After Ryu Ga Gotoku Studio overhauled the series' formula with Yakuza: Like a Dragon by giving us an open world, turn-based JRPG with a new protagonist in a new location, Like a Dragon: Ishin would appear to be the next logical step forward. After all, it takes the subtitle of the previous game (a literal translation of its Japanese title), gives us another different location, and, like an increasing number of games from Japanese developers, swaps out its proprietary Dragon Engine for Unreal. In practice, though, it's actually a case of looking back and fulfilling a near-decade long request from fans in the West.
Set during the turbulent Bakumatsu period in 1860s Japan, in the twilight of the ruling Shogunate, Ishin first released on PS3 and PS4 in 2014 but, thanks to the series' niche status and the idiosyncrasies of the period, had always been deemed unlikely to ever be localised for audiences outside of Japan. Yet if there was ever a samurai game that would connect with Western audiences, surely it would be one set in a period when Japan began trading with Western nations and ending its long period of self-isolation.
For newcomers, this is also as good an entry point as Yakuza 0, despite being located in 19th century Kyoto (then known as Kyo) rather than the usual urban grit of contemporary Tokyo. That's largely because all the series' characters are still here, only with different names, essentially playing different roles in a costume drama, so you don't need to be familiar with their history.
Longtime fans can however appreciate what's essentially a greatest hits roster, as it's not just long-time protagonist Kiryu as samurai and historical figure Sakomoto Ryoma (following the Japanese tradition where the given name comes after the family name). Familiar faces return from just about every single mainline instalment, including the likenesses of some characters that appeared in entries released after Ishin's initial release.
Unlike Like a Dragon's turn-based battles, Ishin is a return to real-time brawling, only instead of using just his fists, Ryoma's also armed with a katana and pistol, or both at once, and you can swap between each fighting style with the tap of the d-pad. There is however a strange dissonance in playing a character with the face of Kiryu, a stoic protagonist who canonically doesn't kill, but who regularly runs his blade through hundreds of street ruffians and spills buckets of blood - even if you'll usually see those enemies alive and grovelling at your feet afterwards.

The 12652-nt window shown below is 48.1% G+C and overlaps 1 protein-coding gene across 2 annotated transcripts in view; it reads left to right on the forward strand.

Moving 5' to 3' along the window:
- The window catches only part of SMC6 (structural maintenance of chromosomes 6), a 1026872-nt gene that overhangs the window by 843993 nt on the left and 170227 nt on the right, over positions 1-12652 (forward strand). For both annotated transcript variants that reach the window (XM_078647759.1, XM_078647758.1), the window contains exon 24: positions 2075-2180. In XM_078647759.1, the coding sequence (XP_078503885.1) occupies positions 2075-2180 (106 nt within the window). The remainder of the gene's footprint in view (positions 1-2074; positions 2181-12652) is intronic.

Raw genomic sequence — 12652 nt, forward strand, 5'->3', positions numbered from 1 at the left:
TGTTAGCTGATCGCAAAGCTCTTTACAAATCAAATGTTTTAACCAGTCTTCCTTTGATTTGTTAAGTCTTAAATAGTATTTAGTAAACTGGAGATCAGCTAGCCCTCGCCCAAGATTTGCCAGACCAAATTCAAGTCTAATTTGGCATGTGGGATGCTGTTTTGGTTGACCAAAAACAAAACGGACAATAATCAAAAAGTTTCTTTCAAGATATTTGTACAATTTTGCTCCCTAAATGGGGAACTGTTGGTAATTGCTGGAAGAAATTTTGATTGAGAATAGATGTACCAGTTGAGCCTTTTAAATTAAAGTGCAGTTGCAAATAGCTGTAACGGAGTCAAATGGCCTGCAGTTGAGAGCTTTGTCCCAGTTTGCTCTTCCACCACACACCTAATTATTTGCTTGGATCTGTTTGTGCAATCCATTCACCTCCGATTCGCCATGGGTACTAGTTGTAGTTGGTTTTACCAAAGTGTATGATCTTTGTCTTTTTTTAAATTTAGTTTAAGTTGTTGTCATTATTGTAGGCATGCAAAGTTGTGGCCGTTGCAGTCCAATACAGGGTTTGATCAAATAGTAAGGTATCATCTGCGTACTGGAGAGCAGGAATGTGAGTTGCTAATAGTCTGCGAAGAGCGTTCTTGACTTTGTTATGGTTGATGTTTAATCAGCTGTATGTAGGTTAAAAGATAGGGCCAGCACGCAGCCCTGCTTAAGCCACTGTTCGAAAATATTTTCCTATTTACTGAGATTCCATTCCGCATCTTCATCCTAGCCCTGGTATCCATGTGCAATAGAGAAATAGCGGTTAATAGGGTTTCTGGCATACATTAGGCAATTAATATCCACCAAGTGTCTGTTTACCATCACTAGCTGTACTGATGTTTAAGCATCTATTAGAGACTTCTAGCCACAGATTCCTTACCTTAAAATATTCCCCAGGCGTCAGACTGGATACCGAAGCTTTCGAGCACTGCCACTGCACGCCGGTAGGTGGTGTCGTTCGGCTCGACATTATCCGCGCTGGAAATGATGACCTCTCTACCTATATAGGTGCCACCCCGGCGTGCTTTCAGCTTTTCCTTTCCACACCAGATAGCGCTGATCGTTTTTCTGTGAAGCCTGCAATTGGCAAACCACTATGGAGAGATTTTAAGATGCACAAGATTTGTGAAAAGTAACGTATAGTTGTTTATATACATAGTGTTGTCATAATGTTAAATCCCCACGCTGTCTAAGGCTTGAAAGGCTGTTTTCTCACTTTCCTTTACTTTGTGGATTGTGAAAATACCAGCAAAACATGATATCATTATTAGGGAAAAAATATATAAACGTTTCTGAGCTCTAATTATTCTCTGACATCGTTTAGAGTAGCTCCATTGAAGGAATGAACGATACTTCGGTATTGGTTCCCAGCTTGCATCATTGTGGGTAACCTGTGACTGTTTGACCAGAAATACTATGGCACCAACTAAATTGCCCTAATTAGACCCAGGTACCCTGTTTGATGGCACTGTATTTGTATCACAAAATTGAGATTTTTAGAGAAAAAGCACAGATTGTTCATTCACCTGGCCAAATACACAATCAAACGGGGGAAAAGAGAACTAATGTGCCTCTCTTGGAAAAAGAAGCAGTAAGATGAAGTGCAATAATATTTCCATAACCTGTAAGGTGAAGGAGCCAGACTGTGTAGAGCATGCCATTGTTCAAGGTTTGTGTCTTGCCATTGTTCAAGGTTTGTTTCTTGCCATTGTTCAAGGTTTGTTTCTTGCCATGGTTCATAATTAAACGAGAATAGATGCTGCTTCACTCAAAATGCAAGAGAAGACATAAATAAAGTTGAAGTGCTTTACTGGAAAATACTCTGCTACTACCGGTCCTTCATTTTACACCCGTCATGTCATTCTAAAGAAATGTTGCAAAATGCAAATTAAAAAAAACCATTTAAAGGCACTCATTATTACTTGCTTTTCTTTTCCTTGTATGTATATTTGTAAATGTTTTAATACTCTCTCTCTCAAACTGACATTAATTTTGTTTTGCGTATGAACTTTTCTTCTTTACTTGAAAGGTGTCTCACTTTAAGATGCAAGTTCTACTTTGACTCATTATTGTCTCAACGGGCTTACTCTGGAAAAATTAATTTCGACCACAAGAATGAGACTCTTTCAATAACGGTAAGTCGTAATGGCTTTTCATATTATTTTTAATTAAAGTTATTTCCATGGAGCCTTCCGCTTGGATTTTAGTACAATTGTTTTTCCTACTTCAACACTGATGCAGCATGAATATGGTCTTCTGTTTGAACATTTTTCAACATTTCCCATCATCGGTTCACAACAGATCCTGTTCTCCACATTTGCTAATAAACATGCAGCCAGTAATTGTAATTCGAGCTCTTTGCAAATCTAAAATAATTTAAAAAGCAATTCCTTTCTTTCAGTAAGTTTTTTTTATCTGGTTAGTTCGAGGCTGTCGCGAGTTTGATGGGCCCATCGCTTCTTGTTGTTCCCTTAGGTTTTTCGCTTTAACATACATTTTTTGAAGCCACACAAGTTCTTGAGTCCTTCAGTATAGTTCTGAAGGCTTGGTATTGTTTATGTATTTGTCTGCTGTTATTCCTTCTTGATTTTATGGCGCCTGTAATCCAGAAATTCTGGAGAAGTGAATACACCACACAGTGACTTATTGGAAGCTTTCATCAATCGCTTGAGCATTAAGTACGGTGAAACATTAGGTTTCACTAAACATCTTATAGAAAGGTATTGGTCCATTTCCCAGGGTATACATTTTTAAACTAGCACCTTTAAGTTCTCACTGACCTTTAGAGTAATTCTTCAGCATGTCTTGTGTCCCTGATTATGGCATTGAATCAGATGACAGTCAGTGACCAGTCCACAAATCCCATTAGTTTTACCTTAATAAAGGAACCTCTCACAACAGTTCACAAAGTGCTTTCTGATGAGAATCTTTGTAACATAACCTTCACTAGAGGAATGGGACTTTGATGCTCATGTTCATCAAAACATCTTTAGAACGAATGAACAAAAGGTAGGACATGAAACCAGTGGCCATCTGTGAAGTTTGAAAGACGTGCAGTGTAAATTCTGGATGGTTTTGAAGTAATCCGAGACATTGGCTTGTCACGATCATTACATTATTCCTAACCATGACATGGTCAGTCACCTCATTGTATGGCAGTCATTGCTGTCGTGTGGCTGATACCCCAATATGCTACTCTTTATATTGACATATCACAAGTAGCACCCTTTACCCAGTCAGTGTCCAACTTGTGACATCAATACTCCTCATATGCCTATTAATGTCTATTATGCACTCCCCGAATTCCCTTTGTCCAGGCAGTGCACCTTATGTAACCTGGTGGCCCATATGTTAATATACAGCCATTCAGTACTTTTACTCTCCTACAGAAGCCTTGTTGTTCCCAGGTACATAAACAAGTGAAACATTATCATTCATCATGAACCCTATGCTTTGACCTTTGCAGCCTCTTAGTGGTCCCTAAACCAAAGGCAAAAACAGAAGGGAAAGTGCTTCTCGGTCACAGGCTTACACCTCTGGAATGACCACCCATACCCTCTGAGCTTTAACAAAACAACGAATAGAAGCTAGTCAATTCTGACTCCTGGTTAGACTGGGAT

While there is the option to turn off the blood, it's a shame that sticking to your fists is less effective in the long run, as weapons simply deal more damage, especially as you can acquire better gear over the course of the campaign or make them at the smithy. The more fights you get into, the more you'll gain soul orbs, which are used to unlock skill trees for longer attack combos as well as unique Heat actions. These contextual attacks require filling up a circular Heat gauge to use but deliver the game's more cinematic and brutal takedowns. My favourite is where if you're by a riverbank, Ryoma just knocks his opponent straight into the water, making quick work of that fight. Even then, boss fights remain an annoyingly spongy affair, with several that warrant turning down the difficulty for, and it's especially disheartening spending your gauge on Heat moves only to see it deliver a negligible amount of damage.
Although you're often assailed by ronin on the street, it's the times when you see someone causing trouble that you're compelled to step in and teach them a lesson. Similarly, the most compelling aspects of Ishin come from optional distractions where once your attention is drawn to it, you can't help but investigate. It also helps that doing more of the side activities also earns you Virtue, which in turn can be used to unlock perks such as improved running stamina or upgrades to a whole farming sim mini-game. At times they're goofy, some are more rote where you build up a bond by giving an NPC a requested item each time you pass by - although a quest where a horny lady is asking for very phallic-shaped vegetables manages to be both. More interesting are side quests that provide a glimpse of the Bakumatsu period's socio-political upheavals.